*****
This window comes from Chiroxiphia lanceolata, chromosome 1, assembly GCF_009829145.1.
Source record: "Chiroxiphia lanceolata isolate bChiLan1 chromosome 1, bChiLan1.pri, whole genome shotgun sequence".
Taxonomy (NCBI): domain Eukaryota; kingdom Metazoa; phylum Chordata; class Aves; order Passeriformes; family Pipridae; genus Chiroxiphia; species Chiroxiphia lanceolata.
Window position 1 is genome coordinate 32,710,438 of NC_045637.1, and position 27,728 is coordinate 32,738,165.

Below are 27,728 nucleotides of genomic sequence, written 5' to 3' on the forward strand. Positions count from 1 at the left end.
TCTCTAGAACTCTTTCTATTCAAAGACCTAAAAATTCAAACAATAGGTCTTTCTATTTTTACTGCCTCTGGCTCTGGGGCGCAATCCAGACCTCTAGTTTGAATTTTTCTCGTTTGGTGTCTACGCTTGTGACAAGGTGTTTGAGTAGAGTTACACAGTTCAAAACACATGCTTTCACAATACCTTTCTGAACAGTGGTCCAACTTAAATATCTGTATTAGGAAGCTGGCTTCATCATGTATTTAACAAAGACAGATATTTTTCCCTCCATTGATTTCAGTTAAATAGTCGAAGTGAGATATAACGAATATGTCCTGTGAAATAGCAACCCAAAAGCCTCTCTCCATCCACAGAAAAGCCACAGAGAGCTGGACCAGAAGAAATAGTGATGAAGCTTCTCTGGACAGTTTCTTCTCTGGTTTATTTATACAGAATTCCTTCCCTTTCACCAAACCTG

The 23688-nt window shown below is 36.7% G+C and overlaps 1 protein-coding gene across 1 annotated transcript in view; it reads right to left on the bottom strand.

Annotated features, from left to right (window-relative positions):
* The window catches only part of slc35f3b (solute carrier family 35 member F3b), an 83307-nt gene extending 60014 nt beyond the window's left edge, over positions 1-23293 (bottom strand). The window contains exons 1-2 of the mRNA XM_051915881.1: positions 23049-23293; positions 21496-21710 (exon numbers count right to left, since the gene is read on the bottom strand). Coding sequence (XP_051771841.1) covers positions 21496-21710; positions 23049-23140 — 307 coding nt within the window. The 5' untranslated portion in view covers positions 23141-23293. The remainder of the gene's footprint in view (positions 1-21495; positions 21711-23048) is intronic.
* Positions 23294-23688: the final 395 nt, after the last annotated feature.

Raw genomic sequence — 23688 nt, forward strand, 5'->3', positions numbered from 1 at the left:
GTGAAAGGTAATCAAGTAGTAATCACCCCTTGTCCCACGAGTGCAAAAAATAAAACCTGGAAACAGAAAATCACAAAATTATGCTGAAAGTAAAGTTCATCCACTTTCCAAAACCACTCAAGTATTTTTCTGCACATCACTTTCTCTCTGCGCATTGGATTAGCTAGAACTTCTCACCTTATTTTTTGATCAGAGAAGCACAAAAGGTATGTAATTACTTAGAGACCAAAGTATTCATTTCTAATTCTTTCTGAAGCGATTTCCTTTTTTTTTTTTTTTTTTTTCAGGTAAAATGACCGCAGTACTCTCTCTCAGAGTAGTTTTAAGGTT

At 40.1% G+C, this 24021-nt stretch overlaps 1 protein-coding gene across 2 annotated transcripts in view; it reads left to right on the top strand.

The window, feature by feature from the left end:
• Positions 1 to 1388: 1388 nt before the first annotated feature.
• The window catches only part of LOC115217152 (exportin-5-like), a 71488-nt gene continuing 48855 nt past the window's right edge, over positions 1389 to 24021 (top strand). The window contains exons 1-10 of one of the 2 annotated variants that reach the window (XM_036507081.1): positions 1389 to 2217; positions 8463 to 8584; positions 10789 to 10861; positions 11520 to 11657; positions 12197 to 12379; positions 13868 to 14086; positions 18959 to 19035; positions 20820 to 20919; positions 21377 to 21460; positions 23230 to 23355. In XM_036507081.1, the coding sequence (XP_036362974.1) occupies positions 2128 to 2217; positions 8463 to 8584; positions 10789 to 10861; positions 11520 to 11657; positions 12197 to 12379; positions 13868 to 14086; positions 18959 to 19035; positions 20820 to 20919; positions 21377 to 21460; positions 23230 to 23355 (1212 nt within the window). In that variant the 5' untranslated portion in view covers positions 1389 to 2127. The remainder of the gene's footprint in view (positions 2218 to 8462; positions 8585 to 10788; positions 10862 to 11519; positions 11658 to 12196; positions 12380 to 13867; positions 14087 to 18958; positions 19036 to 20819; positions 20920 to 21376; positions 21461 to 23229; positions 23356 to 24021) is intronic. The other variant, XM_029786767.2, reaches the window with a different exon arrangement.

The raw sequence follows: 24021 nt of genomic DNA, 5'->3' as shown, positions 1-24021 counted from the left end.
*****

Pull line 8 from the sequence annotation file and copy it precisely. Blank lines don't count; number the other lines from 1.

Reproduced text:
Annotated features, from left to right (window-relative positions):